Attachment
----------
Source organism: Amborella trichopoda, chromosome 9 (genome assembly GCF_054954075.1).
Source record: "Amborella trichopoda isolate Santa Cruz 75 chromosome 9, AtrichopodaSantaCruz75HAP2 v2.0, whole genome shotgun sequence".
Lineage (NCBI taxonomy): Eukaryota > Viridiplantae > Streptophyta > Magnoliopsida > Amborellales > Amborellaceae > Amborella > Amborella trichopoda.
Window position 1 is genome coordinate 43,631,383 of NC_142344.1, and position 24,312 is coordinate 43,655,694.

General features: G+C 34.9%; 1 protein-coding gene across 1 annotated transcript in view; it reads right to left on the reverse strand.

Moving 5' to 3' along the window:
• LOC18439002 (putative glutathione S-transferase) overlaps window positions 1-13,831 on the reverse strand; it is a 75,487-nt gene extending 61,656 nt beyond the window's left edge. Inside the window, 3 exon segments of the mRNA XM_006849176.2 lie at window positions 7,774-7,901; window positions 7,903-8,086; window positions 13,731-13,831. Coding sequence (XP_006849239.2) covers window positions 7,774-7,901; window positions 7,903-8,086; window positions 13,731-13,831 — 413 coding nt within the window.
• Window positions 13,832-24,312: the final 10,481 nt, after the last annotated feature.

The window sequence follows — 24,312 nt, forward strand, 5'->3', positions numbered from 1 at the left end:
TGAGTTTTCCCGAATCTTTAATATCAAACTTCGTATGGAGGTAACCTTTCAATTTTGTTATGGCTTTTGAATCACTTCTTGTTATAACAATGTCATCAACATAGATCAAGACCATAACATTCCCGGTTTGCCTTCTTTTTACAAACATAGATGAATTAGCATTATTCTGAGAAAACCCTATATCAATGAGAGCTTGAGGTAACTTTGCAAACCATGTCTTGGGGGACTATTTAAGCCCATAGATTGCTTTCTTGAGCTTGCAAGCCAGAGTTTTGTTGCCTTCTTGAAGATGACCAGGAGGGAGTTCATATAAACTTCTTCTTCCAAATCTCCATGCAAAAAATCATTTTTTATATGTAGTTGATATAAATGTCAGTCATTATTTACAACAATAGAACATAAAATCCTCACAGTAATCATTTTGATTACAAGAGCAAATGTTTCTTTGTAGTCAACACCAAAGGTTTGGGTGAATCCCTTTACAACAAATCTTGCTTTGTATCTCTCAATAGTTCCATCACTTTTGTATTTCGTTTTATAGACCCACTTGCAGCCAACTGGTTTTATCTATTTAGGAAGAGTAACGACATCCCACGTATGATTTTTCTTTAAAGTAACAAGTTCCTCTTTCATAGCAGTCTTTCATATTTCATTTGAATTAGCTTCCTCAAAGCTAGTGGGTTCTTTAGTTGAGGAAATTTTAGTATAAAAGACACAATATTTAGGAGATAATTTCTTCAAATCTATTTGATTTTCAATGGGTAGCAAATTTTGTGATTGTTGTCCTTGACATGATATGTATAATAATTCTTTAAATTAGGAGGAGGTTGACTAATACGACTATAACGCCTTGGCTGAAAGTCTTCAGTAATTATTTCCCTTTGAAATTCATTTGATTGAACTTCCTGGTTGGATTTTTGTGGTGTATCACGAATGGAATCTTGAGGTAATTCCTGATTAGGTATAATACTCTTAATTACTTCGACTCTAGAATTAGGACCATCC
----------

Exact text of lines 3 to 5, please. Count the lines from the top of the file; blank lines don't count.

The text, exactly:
Lineage (NCBI taxonomy): Eukaryota > Viridiplantae > Streptophyta > Magnoliopsida > Amborellales > Amborellaceae > Amborella > Amborella trichopoda.
Window position 1 is genome coordinate 43,631,383 of NC_142344.1, and position 24,312 is coordinate 43,655,694.

General features: G+C 34.9%; 1 protein-coding gene across 1 annotated transcript in view; it reads right to left on the reverse strand.